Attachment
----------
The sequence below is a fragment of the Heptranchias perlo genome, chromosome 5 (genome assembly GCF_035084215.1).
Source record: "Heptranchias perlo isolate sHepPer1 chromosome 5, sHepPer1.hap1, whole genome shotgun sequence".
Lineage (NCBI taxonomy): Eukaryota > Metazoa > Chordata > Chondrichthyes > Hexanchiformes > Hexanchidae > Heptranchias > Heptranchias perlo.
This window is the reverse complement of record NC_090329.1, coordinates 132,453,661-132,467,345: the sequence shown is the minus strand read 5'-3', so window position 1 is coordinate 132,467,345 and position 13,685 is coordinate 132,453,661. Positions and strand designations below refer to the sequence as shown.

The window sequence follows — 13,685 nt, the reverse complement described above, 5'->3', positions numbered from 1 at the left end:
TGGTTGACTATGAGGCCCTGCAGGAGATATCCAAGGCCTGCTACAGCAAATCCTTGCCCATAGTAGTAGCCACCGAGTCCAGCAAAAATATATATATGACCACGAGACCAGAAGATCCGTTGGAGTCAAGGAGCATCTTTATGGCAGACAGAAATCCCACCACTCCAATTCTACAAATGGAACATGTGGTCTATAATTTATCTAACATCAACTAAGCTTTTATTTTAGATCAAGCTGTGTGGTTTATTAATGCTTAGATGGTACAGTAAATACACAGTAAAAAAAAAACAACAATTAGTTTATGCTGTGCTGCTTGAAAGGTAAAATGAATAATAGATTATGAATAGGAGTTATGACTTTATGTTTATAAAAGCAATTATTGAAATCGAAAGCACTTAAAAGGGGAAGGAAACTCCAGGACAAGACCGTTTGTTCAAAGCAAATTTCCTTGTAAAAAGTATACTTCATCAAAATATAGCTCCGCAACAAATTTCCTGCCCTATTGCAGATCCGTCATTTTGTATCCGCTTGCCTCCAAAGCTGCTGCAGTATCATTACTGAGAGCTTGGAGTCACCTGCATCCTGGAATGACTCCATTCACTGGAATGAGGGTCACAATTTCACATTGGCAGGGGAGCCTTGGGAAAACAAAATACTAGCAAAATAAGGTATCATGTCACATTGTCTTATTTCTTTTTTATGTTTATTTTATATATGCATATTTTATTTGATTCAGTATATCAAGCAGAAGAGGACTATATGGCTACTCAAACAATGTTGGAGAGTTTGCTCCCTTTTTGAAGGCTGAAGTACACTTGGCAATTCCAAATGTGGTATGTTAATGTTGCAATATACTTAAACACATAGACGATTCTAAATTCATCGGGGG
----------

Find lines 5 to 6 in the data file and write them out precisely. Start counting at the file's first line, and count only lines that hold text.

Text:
The window sequence follows — 13,685 nt, the reverse complement described above, 5'->3', positions numbered from 1 at the left end:
TGGTTGACTATGAGGCCCTGCAGGAGATATCCAAGGCCTGCTACAGCAAATCCTTGCCCATAGTAGTAGCCACCGAGTCCAGCAAAAATATATATATGACCACGAGACCAGAAGATCCGTTGGAGTCAAGGAGCATCTTTATGGCAGACAGAAATCCCACCACTCCAATTCTACAAATGGAACATGTGGTCTATAATTTATCTAACATCAACTAAGCTTTTATTTTAGATCAAGCTGTGTGGTTTATTAATGCTTAGATGGTACAGTAAATACACAGTAAAAAAAAAACAACAATTAGTTTATGCTGTGCTGCTTGAAAGGTAAAATGAATAATAGATTATGAATAGGAGTTATGACTTTATGTTTATAAAAGCAATTATTGAAATCGAAAGCACTTAAAAGGGGAAGGAAACTCCAGGACAAGACCGTTTGTTCAAAGCAAATTTCCTTGTAAAAAGTATACTTCATCAAAATATAGCTCCGCAACAAATTTCCTGCCCTATTGCAGATCCGTCATTTTGTATCCGCTTGCCTCCAAAGCTGCTGCAGTATCATTACTGAGAGCTTGGAGTCACCTGCATCCTGGAATGACTCCATTCACTGGAATGAGGGTCACAATTTCACATTGGCAGGGGAGCCTTGGGAAAACAAAATACTAGCAAAATAAGGTATCATGTCACATTGTCTTATTTCTTTTTTATGTTTATTTTATATATGCATATTTTATTTGATTCAGTATATCAAGCAGAAGAGGACTATATGGCTACTCAAACAATGTTGGAGAGTTTGCTCCCTTTTTGAAGGCTGAAGTACACTTGGCAATTCCAAATGTGGTATGTTAATGTTGCAATATACTTAAACACATAGACGATTCTAAATTCATCGGGGG